A key publication by two of the country's leading access and privacy lawyers
This practical reference is comprehensive in scope, containing everything you need to interpret and apply federal access to information and privacy legislation. In addition to expert analysis, it also contains a compendium of key materials.
New in this edition
- Annotated Access to Information Act – Third Party Information – Where a request pertains to information submitted to a government agency by a third party, notice must be given to that third party, who may then argue that disclosure is prohibited by section 20. Section 20 covers trade secrets, confidential scientific or technical information and information the disclosure of which may result in financial loss, competitive disadvantage or interference with contractual negotiations. Litigation concerning those provisions may be costly and time-consuming. In this case, the information submitted did not show that access to information legislation had been successful in ensuring clinical trial transparency: Doshi v. Canada (Attorney General), 2018 FC 710.
- Annotated Access to Information Act – Third Party Information - In this section 44 Application, Bombardier Inc. was seeking judicial review of four decisions made by Innovation, Science and Economic Development Canada (ISED), or its predecessor, Industry Canada, in response to two requests for information made under the Access to Information Act. Bombardier opposed the release of some of the requested information, asserting that, when combined with publicly available data, it would enable accurate inferences to be drawn about commercially sensitive information that could damage its competitive position. The information sought was with respect to the total amount of Technology Partnerships Canada funding approved, paid out to, and repaid up to April 1, 2009, and to certain specified TPC projects as of August 26, 2011 – each investment, repayable contribution and loans approved under the Technology Partnerships Canada, to May 3, 2002. At the time of the hearing, some information had been made public, only eight entries in a spreadsheet remained in dispute. In its analysis of the 20(1)(b) exemption, applying the Air Atonabee test, the Court concluded that Bombardier failed to establish that the disputed information was communicated to ISED with a reasonable expectation that it would not be disclosed to the public. With regard to the 20(1)(c) exemption, the Court concluded that Bombardier has not demonstrated a reasonable expectation of probable harm with the meaning of paragraph 20(1)(c) of the ATIA that would directly result from the disclosure of the disputed information that is “well beyond” or “considerably above” the merely possible or speculative: Bombardier inc. v. Canada (Attorney General), 2019 FC 207.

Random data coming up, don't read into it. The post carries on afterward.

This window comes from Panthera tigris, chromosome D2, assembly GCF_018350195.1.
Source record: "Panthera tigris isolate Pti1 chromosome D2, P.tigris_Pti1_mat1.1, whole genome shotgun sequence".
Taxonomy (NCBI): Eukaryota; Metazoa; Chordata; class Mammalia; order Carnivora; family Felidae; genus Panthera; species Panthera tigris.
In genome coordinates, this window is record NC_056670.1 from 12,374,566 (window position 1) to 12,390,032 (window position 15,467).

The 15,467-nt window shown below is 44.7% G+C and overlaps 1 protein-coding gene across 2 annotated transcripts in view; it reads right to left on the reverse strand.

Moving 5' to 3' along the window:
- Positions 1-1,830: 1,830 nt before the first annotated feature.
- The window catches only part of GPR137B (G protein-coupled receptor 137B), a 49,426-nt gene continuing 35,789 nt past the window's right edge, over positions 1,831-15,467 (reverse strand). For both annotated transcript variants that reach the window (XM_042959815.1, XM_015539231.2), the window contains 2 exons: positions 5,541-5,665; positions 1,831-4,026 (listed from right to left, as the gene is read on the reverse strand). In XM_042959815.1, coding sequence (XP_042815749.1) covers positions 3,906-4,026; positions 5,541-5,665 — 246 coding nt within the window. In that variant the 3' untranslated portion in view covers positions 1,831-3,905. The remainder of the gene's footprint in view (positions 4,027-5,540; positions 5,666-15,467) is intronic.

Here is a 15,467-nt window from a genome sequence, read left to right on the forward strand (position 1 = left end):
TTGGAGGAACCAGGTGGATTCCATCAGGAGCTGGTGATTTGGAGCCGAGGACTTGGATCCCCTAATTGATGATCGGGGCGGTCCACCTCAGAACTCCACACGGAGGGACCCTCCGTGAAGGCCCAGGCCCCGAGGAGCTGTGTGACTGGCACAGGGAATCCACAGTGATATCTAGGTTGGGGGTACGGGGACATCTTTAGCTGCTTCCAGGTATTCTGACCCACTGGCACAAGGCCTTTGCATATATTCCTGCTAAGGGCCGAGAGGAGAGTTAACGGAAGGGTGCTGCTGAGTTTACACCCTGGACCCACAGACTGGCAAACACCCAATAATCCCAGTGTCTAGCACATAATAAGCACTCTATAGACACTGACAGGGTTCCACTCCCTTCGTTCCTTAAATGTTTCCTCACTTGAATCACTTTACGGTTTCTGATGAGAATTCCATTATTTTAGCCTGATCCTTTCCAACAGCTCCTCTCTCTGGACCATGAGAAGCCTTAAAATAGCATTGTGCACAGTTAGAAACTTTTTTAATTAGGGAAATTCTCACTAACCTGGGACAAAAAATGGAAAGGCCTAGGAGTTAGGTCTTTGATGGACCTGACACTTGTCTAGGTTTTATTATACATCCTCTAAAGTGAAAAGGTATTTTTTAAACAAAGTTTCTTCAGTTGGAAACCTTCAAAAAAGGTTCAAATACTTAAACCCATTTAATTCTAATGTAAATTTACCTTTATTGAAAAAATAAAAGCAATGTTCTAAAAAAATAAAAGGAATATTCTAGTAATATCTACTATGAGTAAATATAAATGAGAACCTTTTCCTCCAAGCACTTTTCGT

- Annotated Personal Information Protection and Electronic Documents Act Publication – Schedule 1, Principles Set Out in the National Standard of Canada Entitled Model Code for the Protection of Personal Information, CAN/CSA-Q830-96 - Principle 7: Safeguards - In this Application, the Court concluded that the Respondent was in violation of its obligations under clause 4.7.1 of the PIPEDA by failing to take appropriate safeguard measures to protect against the loss of personal information. The Respondent indicated to the OPC that the Applicant’s records had been picked up by a secure destruction service provider when they were actually in the desk of the very same Manager who conducted the initial investigation into the Applicant’s complaint. The fact that the Respondent informed the OPC that the Applicant’s personal records were destroyed, when in fact they were not, led the court to the conclusion that the Respondent did not know where the Applicant’s personal records were located: Montalbo v. Royal Bank of Canada, 2018 FC 1155.
- Annotated Privacy Act –Where Access is Refused – In this case, the Federal Court stated that the issue of whether a government institution can adopt a policy of neither confirming nor denying the existence of information is well established in the jurisprudence. The institution has a discretion to do so but it must be exercised reasonably in the context of the factual circumstances involved in each case. The Court was satisfied that, in this case, the CSE’s discretion to adopt a policy to neither confirm nor deny the existence of personal information was reasonably exercised: Martinez v. Canada (Communications Security Establishment), 2018 FC 1179.